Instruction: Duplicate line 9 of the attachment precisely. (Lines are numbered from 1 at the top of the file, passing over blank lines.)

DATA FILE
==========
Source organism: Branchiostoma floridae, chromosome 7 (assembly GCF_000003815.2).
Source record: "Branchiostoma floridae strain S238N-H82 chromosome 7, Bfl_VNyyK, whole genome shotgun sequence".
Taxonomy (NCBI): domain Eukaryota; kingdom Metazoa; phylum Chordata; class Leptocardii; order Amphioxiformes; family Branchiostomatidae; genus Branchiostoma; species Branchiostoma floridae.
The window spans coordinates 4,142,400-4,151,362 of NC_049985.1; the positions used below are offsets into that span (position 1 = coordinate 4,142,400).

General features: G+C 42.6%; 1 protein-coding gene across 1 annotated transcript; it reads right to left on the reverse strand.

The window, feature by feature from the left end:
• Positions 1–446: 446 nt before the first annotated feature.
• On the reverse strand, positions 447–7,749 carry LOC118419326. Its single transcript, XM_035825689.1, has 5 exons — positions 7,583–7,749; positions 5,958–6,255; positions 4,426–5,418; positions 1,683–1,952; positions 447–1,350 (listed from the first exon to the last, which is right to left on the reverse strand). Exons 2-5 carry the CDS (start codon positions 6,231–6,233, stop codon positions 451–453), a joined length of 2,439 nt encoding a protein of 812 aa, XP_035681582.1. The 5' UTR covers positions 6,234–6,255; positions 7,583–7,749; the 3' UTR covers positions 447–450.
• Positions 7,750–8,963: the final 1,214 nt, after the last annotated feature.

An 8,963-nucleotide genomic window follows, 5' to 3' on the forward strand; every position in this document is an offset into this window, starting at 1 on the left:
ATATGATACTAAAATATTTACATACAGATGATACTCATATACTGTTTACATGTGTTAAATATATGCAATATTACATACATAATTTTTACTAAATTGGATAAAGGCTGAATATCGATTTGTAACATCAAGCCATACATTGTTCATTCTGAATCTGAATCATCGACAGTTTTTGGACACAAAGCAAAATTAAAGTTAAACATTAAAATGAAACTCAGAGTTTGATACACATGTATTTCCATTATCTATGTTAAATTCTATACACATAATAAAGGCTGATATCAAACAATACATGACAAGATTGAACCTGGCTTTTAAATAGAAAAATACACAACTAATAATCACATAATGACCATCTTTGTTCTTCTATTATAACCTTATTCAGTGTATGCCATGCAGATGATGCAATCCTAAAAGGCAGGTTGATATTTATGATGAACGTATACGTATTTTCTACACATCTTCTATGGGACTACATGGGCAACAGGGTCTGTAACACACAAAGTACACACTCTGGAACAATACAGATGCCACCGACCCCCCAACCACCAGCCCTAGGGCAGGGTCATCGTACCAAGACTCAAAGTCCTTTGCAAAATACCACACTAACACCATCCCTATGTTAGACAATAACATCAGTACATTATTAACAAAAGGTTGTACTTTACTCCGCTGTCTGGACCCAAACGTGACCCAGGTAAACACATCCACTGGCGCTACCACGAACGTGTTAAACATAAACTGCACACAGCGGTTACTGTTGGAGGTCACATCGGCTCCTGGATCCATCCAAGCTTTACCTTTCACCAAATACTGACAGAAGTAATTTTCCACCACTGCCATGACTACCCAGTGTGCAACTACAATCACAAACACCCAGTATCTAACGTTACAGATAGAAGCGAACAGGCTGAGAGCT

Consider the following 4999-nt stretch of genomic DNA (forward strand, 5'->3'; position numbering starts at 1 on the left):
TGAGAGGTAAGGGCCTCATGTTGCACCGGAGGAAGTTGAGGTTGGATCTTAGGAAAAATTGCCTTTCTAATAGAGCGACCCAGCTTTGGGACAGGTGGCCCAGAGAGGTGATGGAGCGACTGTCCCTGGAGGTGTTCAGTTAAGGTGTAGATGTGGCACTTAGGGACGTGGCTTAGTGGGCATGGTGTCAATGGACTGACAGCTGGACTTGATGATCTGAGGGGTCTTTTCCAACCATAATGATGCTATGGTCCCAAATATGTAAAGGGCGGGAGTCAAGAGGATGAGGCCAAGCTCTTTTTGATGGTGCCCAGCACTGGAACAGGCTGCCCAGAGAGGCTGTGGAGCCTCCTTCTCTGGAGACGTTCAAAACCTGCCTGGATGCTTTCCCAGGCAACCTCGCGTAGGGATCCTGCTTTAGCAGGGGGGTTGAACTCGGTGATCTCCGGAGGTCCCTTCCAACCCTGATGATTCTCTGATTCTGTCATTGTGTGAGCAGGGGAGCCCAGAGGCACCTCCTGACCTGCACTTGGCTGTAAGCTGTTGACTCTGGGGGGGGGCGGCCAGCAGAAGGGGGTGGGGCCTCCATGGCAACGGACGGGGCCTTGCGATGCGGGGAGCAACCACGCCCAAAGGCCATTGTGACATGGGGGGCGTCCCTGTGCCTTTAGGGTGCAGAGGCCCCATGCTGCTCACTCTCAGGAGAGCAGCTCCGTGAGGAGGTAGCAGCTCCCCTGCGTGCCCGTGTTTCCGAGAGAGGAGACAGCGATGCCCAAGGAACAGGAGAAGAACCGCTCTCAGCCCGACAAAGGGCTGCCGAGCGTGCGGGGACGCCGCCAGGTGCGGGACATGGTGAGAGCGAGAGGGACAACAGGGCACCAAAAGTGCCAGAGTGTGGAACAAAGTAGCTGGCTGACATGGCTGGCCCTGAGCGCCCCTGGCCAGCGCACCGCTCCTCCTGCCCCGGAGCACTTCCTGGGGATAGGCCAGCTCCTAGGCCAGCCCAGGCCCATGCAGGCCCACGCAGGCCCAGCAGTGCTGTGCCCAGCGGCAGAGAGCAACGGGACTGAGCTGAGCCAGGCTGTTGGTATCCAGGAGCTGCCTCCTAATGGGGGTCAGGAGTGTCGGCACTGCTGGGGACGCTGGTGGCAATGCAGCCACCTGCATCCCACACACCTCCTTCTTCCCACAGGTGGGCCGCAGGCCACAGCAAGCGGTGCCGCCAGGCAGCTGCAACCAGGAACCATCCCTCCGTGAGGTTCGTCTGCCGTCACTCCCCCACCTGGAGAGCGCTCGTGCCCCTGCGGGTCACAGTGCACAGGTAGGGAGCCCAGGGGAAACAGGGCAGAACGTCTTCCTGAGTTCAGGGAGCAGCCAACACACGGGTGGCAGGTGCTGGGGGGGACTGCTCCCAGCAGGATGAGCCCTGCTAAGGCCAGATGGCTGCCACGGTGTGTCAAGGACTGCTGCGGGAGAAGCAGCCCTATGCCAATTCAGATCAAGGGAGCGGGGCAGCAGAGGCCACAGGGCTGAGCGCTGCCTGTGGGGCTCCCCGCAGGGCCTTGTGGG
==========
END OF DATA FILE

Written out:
• Positions 7,750–8,963: the final 1,214 nt, after the last annotated feature.